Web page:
Interview – Tami Stronach

Interview – Tami Stronach

tami-for-interview-2Everyone has fond memories of their childhood kept in the corners of their mind. Part of the fabric that make each of who we are, those very memories are there whenever called upon for comfort or hope. A theatrical soul since early life, Tamara “Tami” Stronach has devoted herself to a life of art, spreading her talents across the broad through dance, music, and acting. Affectionately known for her role as The Childlike Empress in the iconic 1984 Fantasy film The Neverending Story, Stronach continues to find inspiration with her dance company, choreography, and now the multi-facets of the Paper Canoe Company. Reignited with a spark for acting in film, Stronach approaches the world of cinema once again with the maturity and skill set that has devoted followers buzzing. Recently we caught up with Stronach to talk her experience being a part of The Neverending Story, her work in the arts, her desire to return to film, and much more. – You began your career in the arts at a young age, and at only 12 years old, you starred in the now iconic 1984 Fantasy film The Neverending Story. First, tell us, was acting something you always had a passion for?  

Tami Stronach – I really loved performing from the time I was born. When I was little, my parents were archaeologists in Iran, and they took me to the ballet. That left a really huge impression on me and I made my poor kindergarten classmates suffer through The Dying Swan (1905) over and over again (laughs). I was constantly performing as a kid. By the time we made our way to the United States, I was in dance and theater classes.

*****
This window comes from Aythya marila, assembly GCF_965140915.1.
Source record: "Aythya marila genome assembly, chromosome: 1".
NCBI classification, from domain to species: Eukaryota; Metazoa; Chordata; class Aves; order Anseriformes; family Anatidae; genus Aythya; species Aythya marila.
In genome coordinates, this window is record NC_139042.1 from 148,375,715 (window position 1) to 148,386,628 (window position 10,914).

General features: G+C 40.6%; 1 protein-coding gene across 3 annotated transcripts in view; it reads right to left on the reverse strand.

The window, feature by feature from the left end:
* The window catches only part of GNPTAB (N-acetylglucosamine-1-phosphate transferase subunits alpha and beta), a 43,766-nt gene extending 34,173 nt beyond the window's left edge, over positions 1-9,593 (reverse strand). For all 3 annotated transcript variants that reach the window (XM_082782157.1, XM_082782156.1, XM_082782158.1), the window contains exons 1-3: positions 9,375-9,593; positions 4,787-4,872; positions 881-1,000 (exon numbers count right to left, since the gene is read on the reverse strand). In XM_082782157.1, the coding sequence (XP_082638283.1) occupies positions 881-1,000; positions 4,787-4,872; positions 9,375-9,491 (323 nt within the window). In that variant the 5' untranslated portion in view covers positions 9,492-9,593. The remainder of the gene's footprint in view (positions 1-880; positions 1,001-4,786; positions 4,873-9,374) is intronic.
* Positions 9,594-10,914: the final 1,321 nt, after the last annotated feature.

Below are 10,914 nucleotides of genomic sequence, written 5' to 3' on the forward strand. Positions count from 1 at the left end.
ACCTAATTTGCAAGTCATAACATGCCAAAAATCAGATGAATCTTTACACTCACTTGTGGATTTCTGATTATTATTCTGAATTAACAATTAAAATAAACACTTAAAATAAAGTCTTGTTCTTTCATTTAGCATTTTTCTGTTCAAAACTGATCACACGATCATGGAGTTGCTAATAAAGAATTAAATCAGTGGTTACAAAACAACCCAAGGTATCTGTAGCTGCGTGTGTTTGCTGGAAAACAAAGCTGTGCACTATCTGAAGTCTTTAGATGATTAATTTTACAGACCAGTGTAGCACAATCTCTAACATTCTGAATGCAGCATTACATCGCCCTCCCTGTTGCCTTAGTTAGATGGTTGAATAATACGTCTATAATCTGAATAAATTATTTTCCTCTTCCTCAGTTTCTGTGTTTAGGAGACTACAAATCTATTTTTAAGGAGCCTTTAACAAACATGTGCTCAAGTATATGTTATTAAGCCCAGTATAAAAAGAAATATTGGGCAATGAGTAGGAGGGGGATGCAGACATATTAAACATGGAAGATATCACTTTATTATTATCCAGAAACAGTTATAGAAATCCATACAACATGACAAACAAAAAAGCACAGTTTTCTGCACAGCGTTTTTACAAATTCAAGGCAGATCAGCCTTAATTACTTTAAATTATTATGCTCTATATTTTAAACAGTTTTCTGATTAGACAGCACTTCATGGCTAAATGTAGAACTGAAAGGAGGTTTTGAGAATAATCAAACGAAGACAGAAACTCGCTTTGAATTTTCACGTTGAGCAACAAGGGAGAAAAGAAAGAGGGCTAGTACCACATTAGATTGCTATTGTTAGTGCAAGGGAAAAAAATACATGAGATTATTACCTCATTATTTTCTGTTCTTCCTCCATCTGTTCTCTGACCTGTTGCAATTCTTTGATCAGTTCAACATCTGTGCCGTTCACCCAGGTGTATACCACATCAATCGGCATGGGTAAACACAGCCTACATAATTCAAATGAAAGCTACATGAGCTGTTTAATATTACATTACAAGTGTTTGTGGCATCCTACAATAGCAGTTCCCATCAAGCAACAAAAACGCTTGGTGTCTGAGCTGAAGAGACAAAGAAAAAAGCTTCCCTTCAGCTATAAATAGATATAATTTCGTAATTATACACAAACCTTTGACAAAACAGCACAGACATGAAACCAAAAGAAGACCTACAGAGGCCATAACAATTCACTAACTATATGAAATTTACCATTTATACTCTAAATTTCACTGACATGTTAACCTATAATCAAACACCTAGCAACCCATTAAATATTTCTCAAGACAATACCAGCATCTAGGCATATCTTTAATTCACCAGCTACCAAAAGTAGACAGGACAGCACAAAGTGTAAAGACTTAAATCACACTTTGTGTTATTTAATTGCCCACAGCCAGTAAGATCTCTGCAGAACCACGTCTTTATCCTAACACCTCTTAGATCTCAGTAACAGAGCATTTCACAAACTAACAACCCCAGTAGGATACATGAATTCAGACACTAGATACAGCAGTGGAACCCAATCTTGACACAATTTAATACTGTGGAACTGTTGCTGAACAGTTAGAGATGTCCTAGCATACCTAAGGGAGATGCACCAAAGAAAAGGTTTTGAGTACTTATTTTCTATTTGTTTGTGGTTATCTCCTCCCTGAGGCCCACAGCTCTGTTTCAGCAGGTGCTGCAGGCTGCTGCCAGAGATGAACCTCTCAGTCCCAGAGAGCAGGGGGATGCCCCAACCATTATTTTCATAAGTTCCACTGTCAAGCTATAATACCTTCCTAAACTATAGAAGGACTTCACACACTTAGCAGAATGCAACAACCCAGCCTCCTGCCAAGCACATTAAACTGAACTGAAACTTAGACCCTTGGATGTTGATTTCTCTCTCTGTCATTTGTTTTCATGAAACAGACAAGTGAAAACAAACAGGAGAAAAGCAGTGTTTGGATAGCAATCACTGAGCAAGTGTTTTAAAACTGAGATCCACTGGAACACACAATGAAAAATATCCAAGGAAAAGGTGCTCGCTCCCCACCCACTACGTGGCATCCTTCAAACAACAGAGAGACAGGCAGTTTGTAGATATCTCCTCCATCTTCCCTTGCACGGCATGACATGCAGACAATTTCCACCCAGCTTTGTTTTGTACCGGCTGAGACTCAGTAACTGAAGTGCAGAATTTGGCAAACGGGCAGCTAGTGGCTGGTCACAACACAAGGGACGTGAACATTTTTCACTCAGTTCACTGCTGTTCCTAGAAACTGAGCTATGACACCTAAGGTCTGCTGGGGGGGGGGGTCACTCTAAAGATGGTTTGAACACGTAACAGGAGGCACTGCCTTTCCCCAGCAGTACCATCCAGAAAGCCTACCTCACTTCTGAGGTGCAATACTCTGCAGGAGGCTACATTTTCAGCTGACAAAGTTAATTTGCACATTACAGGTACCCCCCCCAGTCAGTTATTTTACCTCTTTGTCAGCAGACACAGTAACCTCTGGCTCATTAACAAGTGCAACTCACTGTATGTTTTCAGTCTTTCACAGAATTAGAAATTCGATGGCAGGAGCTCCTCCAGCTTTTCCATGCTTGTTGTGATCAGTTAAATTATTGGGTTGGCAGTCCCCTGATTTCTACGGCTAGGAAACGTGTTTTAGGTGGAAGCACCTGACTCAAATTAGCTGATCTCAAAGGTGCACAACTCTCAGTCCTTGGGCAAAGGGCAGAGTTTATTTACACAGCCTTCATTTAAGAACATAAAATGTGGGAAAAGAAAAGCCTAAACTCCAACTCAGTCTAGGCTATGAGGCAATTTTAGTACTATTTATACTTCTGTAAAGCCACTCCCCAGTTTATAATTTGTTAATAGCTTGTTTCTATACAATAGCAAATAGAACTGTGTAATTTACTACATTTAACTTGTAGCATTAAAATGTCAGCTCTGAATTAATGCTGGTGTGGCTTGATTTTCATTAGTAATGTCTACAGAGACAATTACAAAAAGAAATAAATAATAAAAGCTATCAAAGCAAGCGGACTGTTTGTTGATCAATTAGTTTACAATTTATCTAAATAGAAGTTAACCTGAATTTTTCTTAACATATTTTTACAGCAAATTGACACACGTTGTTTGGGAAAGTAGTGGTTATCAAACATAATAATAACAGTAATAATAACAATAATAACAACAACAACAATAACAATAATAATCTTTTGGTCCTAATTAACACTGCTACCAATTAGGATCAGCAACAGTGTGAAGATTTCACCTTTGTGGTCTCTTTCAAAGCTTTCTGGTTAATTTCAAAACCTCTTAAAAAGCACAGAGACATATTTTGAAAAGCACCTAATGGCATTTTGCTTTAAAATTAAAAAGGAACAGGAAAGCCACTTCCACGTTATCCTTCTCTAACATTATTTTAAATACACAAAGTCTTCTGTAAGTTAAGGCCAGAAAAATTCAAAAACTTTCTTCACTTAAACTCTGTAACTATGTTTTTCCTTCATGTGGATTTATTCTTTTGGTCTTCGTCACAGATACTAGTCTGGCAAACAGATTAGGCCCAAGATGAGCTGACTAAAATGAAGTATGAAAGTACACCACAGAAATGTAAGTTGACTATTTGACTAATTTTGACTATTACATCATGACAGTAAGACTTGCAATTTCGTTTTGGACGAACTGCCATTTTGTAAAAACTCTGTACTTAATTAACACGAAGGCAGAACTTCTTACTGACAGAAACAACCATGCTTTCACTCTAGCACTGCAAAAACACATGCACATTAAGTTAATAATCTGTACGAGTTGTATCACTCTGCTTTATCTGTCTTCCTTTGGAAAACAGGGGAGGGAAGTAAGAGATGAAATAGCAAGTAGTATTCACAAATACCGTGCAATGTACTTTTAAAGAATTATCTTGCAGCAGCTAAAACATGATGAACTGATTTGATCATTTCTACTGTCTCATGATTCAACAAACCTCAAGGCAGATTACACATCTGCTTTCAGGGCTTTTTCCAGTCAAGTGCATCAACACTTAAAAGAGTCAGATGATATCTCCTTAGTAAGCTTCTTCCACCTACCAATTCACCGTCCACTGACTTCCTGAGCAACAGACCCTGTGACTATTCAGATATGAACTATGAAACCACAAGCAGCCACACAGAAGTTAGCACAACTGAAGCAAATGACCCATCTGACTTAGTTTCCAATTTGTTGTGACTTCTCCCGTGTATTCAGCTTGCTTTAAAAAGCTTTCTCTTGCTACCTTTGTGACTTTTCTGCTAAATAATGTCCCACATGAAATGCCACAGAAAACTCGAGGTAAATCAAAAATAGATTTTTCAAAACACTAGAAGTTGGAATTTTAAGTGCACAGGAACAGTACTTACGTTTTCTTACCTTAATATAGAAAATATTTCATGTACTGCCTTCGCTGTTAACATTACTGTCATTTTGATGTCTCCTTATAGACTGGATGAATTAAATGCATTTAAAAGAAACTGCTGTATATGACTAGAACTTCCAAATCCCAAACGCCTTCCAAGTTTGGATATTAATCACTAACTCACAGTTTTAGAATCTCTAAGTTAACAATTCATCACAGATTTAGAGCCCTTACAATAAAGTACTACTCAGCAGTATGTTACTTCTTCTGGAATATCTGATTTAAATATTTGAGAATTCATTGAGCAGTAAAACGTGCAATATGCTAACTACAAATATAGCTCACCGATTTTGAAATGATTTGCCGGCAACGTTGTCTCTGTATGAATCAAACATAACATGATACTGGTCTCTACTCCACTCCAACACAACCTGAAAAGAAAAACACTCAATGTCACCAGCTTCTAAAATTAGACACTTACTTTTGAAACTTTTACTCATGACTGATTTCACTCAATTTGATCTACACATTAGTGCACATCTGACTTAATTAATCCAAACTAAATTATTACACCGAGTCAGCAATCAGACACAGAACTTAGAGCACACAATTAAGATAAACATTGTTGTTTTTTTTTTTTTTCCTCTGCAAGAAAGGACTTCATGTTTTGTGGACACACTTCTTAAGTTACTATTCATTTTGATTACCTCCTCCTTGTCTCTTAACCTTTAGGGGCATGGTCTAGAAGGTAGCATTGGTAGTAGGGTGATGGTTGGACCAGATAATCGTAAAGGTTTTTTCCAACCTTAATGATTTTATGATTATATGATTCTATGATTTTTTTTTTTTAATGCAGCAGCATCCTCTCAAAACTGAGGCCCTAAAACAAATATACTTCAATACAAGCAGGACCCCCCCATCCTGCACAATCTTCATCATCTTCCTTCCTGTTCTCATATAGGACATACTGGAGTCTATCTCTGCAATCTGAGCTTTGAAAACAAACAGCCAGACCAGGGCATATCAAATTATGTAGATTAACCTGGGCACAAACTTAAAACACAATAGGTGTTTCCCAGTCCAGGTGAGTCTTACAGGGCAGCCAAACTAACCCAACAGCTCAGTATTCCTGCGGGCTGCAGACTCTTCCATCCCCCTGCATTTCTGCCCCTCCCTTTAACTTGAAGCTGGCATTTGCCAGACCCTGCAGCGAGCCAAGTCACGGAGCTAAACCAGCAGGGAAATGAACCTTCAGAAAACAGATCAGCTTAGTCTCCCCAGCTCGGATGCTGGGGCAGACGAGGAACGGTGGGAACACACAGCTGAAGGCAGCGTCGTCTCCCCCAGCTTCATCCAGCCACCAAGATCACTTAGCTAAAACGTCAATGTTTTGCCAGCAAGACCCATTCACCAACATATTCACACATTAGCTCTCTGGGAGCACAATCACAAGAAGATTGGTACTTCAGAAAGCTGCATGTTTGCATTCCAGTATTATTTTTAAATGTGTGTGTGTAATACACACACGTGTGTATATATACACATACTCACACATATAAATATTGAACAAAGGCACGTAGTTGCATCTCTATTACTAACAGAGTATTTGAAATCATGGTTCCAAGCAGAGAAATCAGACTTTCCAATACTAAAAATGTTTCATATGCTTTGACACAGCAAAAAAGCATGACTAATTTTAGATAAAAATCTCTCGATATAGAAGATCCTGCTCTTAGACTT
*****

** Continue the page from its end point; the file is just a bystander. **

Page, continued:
I was with a local theater group for children which would go around and do shows in various schools. It was just something I always enjoyed. The Neverending Story was very much an accident. I was in an acting class that the acting director was friends with my acting teacher. She came over on a break for lunch, she was a little bit early, caught the tail end of the class, and asked me to come and audition. It really wasn’t something I was pursuing. I didn’t have an agent, I was just involved in local artistic endeavors for the fun of it. 


Tami Stronach as The Childlike Empress in The Neverending Story – That is a pretty amazing accident. As mentioned, you played an important role in the adored The Neverending Story. Since the film’s initial release over three decades ago, it has gone on to be regarded as one of the best Fantasy styled films of all-time. What was your experience like working on the film? 

Tami Stronach – It was incredible. I loved it. I was a kid who felt most comfortable in fantasy worlds (laughs). To be able to dissolve into this incredible set and amazing artistry, everything was so incredibly made; the design, the makeup, the set pieces, the puppets. I was just totally enchanted. I really liked the behind the scene aspect as much as my portion of the film. I just loved walking around the set and soaking up all the details and how the whole thing was put together. – It sounds like it was a fantastic experience. This was a film that really explored the imagination of people of all ages. What do you think makes The Neverending Story still magical all these years later?